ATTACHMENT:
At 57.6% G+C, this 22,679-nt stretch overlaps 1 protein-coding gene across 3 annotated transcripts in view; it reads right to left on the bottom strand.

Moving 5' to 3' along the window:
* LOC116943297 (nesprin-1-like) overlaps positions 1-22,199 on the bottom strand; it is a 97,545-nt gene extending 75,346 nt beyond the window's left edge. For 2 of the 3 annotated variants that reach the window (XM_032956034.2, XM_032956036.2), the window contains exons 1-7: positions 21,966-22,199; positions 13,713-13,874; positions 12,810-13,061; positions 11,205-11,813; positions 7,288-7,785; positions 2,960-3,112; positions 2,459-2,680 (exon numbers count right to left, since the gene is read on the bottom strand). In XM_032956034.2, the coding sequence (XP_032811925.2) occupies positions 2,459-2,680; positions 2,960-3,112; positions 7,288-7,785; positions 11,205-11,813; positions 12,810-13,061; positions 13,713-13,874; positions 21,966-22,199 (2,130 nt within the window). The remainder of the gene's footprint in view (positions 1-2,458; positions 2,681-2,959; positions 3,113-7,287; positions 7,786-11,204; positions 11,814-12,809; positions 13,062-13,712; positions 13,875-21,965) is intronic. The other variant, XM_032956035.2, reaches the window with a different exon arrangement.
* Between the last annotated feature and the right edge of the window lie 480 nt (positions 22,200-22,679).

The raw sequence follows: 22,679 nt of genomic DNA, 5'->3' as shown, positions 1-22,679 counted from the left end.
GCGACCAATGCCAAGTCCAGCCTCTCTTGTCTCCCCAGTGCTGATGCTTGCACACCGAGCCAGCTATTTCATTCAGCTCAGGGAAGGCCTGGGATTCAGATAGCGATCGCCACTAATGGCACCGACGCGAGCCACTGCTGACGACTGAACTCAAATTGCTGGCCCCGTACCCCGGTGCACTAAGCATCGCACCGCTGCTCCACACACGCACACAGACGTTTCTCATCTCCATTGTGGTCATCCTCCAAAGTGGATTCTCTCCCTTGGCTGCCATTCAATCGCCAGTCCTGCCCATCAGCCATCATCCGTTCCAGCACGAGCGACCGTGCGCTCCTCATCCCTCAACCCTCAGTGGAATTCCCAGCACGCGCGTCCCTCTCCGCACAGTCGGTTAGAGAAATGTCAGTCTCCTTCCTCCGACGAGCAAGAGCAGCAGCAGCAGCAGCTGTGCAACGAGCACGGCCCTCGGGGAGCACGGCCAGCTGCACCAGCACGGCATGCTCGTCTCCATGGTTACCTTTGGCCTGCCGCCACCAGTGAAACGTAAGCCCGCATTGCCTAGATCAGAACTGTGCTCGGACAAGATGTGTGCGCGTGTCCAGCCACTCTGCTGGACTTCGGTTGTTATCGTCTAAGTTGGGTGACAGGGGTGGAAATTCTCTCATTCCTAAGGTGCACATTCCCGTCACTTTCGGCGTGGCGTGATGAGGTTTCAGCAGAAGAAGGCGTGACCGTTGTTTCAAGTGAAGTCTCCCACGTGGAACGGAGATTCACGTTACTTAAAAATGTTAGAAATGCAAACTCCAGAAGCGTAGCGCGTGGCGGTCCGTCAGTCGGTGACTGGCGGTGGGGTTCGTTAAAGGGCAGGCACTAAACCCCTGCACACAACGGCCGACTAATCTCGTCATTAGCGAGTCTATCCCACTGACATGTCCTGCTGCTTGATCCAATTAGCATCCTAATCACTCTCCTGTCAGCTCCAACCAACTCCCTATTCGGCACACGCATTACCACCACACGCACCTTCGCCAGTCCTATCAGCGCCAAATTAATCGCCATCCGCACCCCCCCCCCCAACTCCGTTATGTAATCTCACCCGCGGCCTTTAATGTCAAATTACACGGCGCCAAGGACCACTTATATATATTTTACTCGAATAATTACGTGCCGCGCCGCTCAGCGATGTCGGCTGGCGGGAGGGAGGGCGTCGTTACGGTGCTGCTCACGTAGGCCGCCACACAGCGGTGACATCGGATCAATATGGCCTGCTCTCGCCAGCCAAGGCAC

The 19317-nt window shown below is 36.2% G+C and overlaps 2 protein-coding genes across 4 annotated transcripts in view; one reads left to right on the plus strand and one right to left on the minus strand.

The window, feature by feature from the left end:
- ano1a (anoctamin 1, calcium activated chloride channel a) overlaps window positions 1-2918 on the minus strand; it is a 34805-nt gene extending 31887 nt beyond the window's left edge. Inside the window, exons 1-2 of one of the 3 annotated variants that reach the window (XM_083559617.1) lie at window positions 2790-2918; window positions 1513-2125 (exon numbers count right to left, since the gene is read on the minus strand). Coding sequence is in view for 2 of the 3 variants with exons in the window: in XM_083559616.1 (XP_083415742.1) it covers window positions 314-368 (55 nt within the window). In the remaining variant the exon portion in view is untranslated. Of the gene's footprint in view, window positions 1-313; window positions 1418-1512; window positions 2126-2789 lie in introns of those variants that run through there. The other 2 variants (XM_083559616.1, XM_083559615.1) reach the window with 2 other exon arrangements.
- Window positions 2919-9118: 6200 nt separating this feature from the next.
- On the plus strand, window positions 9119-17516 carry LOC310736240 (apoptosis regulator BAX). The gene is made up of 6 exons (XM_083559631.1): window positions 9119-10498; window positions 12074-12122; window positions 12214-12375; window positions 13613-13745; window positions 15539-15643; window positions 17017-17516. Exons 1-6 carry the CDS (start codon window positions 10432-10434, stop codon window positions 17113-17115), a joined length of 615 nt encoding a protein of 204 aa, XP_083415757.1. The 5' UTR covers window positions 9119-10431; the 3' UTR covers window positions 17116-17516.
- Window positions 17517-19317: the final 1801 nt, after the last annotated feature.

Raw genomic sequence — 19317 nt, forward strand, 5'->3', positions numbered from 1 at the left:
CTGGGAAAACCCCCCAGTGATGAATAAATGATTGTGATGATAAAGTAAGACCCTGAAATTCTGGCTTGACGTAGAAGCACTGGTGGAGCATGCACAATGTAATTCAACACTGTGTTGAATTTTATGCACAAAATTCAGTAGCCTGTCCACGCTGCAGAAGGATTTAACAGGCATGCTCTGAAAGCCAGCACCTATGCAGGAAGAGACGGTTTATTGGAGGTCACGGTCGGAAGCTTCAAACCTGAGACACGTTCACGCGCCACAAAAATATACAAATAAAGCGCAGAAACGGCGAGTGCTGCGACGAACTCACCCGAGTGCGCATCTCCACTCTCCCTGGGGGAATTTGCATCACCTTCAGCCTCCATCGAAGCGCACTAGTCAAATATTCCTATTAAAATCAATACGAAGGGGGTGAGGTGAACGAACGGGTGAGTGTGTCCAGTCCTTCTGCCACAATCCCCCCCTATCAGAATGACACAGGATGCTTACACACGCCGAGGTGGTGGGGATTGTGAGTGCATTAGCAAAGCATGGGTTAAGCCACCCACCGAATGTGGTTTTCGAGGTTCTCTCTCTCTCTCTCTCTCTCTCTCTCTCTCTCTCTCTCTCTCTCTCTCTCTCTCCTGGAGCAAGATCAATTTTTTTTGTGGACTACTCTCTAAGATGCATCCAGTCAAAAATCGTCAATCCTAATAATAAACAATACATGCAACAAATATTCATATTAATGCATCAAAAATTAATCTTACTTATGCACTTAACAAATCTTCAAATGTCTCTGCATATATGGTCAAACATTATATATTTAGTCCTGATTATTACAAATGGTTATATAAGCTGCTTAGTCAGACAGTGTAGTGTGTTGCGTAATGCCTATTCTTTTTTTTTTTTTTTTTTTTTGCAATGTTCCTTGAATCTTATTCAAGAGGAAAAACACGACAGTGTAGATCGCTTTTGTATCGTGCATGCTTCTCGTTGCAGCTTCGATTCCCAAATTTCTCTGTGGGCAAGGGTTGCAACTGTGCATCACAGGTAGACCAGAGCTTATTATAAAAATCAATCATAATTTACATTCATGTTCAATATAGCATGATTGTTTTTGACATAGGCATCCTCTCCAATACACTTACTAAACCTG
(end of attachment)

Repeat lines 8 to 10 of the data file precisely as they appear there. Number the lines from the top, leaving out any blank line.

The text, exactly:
The window, feature by feature from the left end:
- ano1a (anoctamin 1, calcium activated chloride channel a) overlaps window positions 1-2918 on the minus strand; it is a 34805-nt gene extending 31887 nt beyond the window's left edge. Inside the window, exons 1-2 of one of the 3 annotated variants that reach the window (XM_083559617.1) lie at window positions 2790-2918; window positions 1513-2125 (exon numbers count right to left, since the gene is read on the minus strand). Coding sequence is in view for 2 of the 3 variants with exons in the window: in XM_083559616.1 (XP_083415742.1) it covers window positions 314-368 (55 nt within the window). In the remaining variant the exon portion in view is untranslated. Of the gene's footprint in view, window positions 1-313; window positions 1418-1512; window positions 2126-2789 lie in introns of those variants that run through there. The other 2 variants (XM_083559616.1, XM_083559615.1) reach the window with 2 other exon arrangements.
- Window positions 2919-9118: 6200 nt separating this feature from the next.